My last post was about the South African foods that I love – and I realize that I barely scratched the surface of what this country has to offer in good food. But now let’s focus on the stuff that I find ……well, not so good. As the quote says, “You have to take the bad with the good”, so – I’m gonna tell y’all about what South African foods I can live without.
Oh, bobotie. Seriously, folks, what is this stuff, and why? Nah, I know what it is but I’m trying to figure out whether the person who created this dish was: 1) stoned out of their ever-loving mind or 2) going through their icebox and decided to make a casserole out of everything that was going rotten. I’m just not sure why anyone thought that mixing ground meat, apricot jam, dried fruit and an egg custard was a good idea.
For those of you who are morbidly curious, here’s a link to a traditional bobotie recipe .
Sweet Chili Sauce and Tamatie Sous
South Africans seem to be very fond of two food items: first and foremost, MEAT. Second, sweet chili sauce. These are followed closely by…….meat covered in sweet chili sauce. And I’m not sure I get it. I mean, sweet chili sauce is okay, but I’m not tempted to put it on my table to use during every meal.
Let’s talk about tamatie sous (“tomato sauce”). This is South Africa’s version of ketchup, except it’s not what I know as ketchup. It’s very heavy on cloves and sugar. I guess it’s an acquired taste that I haven’t and won’t ever acquire. They do sell Heinz in the grocery stores (thank goodness for small favors) but if you’re in a restaurant, you’re out of luck. The servers always seem to be amused when I ask for ketchup. Even they know that tomatie sous isn’t really ketchup (wink).
This is another beloved South African food that I just can’t get into. Other countries have their own slightly different versions. For those who are unfamiliar with rusks, they are described by Wikipedia as a “hard, dry biscuit”. And they are very hard and very dry. Most of them seem pretty tasteless. The only way they can be consumed is either by sucking them for something like 24 hours straight (which is why they’re given to teething babies) or by dipping them in a hot drink. Then you have a nice little layer of sludge on the bottom to suck up when you’re done drinking your tea. Yum!
Livers of any sort
South Africans love their chicken livers, in whatever form or fashion they can get them. A popular dish here is chicken livers in peri-peri sauce. Peri-peri sauce is Portuguese in origin, and quite tasty. There are different versions, but the common ingredients in all versions are: crushed chili pepper, lemon, oil and red bell peppers. When the former Portuguese colonies in Angola and Mozambique broke up in the 1970’s, most of the Portuguese went to live back in their home country or Brazil, however, some relocated to South Africa. Because of this, South African food has picked up some influence from Portuguese traditional cuisine. In fact, the popular franchise restaurant Nando’s was started by a Portuguese man named Fernando Duarte.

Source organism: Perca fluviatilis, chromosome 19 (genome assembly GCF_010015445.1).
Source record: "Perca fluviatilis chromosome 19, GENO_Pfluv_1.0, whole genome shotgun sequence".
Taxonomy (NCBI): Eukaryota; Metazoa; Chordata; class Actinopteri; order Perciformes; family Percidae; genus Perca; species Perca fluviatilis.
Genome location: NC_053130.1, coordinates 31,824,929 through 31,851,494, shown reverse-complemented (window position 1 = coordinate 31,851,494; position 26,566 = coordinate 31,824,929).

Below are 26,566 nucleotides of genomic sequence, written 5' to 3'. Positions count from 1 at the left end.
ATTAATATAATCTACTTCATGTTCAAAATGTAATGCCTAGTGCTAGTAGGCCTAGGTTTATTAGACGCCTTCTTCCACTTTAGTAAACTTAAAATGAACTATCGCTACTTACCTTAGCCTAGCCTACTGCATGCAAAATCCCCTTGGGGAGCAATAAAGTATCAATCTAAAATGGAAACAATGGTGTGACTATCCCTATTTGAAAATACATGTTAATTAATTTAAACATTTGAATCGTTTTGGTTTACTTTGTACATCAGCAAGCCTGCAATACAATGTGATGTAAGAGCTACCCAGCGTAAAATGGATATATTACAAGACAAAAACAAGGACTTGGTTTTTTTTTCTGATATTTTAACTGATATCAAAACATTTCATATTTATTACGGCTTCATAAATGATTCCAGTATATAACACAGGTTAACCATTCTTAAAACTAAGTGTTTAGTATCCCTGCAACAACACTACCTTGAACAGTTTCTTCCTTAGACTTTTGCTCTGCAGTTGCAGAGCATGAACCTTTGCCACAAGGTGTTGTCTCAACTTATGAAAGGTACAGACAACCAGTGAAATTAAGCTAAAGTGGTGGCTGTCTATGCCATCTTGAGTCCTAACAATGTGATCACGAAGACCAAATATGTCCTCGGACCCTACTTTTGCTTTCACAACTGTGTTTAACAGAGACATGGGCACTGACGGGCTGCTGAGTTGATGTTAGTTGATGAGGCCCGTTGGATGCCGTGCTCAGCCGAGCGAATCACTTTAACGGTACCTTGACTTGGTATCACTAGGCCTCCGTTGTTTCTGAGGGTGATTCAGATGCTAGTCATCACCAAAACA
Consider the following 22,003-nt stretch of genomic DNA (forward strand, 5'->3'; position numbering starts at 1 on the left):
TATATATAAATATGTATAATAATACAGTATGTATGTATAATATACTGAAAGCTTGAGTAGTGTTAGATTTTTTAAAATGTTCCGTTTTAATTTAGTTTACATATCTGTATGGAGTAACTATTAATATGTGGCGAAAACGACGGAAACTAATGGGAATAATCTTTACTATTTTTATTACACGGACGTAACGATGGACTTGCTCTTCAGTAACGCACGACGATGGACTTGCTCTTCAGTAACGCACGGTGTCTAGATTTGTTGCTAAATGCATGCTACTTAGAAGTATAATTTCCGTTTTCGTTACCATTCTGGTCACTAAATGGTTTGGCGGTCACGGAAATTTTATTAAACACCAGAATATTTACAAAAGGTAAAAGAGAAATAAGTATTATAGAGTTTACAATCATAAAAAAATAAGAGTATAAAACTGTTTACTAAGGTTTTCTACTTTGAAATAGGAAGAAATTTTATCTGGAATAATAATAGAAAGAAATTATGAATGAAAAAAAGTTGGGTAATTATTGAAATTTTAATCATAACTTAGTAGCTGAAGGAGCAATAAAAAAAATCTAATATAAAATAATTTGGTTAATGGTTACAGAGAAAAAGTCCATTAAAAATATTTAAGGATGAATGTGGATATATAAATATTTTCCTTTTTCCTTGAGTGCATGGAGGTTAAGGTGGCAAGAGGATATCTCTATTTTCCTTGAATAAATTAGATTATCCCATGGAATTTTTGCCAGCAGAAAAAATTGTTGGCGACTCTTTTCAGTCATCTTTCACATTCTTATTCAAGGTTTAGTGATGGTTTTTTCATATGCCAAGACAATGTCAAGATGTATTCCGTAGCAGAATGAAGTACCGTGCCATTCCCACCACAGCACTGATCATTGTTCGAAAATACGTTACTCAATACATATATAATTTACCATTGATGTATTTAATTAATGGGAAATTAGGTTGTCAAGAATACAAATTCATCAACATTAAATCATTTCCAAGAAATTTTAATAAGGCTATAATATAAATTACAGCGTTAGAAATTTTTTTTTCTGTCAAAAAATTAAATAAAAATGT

Anyway, I digress. Back to livers. I’ll pass, thanks all the same. I realize that some who eat livers have no choice (better than starving, right?), and I hope they have a taste for them. As for myself? Let me put it this way – I once had an anatomy teacher who said: “I don’t eat liver. Ever. Why? Because it’s a filter for toxins.” Point taken, Mrs. Evans. Point taken.
Oh, I’m gonna get in trouble for this one. I realize saying this is tantamount to sacrilege. I’m not fond of boerewors (basically means “farmer sausage”). I don’t eat a lot of meat anyway, so it’s only troublesome at any and every braai (South African word for barbeque). As with tamatie sous, there is a profusion of clove flavor, in addition to coriander, nutmeg and allspice. Look, my South African friends – go to the US and you can taste those spices there, too – in apple pie! They’re so yummy in a pie. In a sausage? I don’t think so.
So, there you go – my complete list of (tried) South African foods, both loved and not-so-loved. Part 2 is probably going to offend someone, but just to let you know – Part 1 (the foods I like) is about 400 words longer than this part, and that’s a good sign, right? So much of South African food is incredibly tasty. I feel fortunate to live in a country with such a wealth of locally grown ingredients, and with so many incredibly talented chefs and cooks to prepare those ingredients! Bon Appetít, South Africa!